The 2019 French Mayors and Local Authorities Fair (Salon des Maires et des Collectivités Locales 2019) was held from the 19 to the 21 November in Paris, Porte de Versailles. We visited the exhibition, and if one trend has to be recognized, it is the following: “Energy and Ecology Transition”.
This trend, aligned with the fair global theme—Sustainable Cities and Territories, 2030 Horizon—, is indeed the sign of a main stake for the French cities, in 2019, and certainly beyond. The Smart Territory project of the Angers Loire Métropole (ALM), won by a consortium leaded by ENGIE, and attributed the week before the fair, is probably emblematic of this trend: the declared main objective of ALM is to “accelerate the ecological transition of the territory” in order to allow “important energy savings “, by leveraging a city hypervision platform. In summary, A more sustainable territory, thanks to a smart city platform connected to smart urban infrastructures.
The domain of energy and ecological transition is of course now at the very core of the cities’ strategy due the climate change emergency—tragically demonstrated once again a week ago by the deadly extreme weather event that occured in the South-East of France. This domain is absolutely essential, but, from our point, it should not be the sole concern here, when it comes to cities and territories sustainability.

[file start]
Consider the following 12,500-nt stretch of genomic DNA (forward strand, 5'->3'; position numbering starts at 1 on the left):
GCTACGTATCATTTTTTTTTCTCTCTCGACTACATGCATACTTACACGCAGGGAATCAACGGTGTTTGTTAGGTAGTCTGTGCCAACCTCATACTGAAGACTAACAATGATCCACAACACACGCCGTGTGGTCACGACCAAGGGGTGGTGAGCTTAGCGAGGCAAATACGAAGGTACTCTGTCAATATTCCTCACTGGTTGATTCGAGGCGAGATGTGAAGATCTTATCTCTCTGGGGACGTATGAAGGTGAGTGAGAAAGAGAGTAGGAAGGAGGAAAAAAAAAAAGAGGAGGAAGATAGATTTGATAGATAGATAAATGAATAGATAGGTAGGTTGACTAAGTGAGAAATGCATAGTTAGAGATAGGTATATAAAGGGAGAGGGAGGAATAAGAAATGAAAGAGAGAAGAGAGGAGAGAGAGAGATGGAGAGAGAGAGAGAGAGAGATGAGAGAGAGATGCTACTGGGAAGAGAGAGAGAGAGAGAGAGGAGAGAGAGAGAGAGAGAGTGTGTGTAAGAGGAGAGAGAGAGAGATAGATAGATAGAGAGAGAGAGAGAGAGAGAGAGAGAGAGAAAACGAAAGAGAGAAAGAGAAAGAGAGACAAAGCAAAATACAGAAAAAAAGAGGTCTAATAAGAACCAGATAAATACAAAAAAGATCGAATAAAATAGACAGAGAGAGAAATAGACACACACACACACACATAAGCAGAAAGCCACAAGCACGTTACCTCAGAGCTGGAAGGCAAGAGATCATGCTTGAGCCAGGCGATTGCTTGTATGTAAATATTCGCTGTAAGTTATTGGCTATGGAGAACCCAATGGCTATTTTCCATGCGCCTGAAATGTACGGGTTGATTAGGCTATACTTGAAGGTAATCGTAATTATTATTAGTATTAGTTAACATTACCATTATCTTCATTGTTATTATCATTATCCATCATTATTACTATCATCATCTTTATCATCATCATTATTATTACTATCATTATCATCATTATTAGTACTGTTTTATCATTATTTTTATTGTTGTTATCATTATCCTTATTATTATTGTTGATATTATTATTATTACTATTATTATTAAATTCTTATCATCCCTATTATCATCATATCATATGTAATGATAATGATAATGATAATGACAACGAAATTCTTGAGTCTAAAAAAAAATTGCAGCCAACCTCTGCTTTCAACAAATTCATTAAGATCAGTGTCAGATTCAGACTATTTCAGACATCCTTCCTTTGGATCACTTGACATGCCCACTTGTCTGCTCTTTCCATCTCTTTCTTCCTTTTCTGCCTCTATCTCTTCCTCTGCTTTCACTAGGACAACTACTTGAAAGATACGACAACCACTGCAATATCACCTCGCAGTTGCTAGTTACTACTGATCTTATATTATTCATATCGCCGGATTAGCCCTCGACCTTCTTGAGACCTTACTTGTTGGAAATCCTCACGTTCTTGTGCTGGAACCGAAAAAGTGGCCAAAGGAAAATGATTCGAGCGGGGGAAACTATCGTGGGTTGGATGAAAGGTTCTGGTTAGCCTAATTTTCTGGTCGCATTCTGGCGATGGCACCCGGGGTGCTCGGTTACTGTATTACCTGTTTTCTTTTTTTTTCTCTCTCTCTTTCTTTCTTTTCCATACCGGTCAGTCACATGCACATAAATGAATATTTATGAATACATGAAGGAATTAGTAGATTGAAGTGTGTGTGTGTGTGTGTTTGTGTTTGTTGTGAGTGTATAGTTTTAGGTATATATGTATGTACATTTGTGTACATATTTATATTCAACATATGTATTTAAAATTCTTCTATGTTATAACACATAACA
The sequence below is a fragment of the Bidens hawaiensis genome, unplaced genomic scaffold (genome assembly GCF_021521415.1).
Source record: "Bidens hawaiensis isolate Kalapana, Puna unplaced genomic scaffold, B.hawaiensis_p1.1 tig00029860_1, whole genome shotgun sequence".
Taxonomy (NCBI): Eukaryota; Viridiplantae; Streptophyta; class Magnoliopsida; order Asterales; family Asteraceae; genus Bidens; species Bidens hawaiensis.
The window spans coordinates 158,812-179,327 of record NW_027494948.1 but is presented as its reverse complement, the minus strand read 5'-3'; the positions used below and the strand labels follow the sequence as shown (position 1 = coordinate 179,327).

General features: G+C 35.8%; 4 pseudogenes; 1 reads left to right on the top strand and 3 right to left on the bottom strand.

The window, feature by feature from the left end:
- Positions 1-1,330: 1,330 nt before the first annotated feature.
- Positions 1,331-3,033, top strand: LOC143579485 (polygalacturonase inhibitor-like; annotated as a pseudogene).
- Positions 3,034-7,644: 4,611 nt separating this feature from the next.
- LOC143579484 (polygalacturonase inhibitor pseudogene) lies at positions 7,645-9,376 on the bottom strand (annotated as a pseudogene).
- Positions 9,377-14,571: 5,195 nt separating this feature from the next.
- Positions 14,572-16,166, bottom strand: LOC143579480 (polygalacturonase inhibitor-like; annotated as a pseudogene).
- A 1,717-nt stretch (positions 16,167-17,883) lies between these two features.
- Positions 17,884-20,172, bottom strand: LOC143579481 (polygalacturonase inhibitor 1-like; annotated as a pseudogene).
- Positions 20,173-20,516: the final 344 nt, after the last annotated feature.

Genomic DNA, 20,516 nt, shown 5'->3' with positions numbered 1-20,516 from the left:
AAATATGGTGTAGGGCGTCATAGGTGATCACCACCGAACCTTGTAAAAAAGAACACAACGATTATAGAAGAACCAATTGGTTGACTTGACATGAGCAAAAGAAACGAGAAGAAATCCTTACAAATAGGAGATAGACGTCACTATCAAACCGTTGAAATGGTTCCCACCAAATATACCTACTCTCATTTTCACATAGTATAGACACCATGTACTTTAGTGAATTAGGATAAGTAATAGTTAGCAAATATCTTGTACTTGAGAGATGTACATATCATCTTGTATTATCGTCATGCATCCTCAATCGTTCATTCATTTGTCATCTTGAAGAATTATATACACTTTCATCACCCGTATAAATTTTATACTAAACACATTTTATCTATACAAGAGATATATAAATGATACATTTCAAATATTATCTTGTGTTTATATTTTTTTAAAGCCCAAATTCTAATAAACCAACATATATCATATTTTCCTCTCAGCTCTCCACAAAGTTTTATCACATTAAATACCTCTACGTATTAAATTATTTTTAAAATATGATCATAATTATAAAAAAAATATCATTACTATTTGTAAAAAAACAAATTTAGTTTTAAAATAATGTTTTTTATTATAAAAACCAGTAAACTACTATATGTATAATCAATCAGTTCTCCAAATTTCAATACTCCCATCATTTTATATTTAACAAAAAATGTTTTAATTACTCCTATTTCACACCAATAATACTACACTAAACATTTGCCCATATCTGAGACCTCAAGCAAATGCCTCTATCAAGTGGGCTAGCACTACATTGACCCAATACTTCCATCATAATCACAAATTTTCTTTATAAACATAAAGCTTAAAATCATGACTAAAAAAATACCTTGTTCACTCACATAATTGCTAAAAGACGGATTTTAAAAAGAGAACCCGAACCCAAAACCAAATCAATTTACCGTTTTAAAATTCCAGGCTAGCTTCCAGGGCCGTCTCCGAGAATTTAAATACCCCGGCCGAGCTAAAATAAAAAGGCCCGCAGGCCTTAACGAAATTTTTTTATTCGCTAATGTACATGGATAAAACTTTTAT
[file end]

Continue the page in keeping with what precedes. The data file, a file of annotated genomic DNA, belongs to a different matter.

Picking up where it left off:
From a broader ESG impact perspective, we have thus developped our own proprietary Cities and Territory Impact Rating solution, which comprehend 11 impact domains. Amonst them, the ones currently raising attention, Energy and Environement, can be found, along with the territory “Connectivity” dimension (Communication, Smart Infrastructures , etc.), but also other domains we consider essential to measure the ESG Impact of a territory : Education, Governance, Security, or Healthcare, for instance.
It must be remembered that urban areas, according to the OCDE, will concentrate, by 2050, almost 70% of the wolrdwide population, whereas only 34% of this popluation was living there in 1960. The future of mankind lies indeed in the very hands of cities, which, today, concentrate also the main pollution sources and the zones the most at risk, but they also constitutes, with their billions of to-be eco-citizens, probably our best leverage to accelerate the sustainable transition of human societey—and certainly our only hope.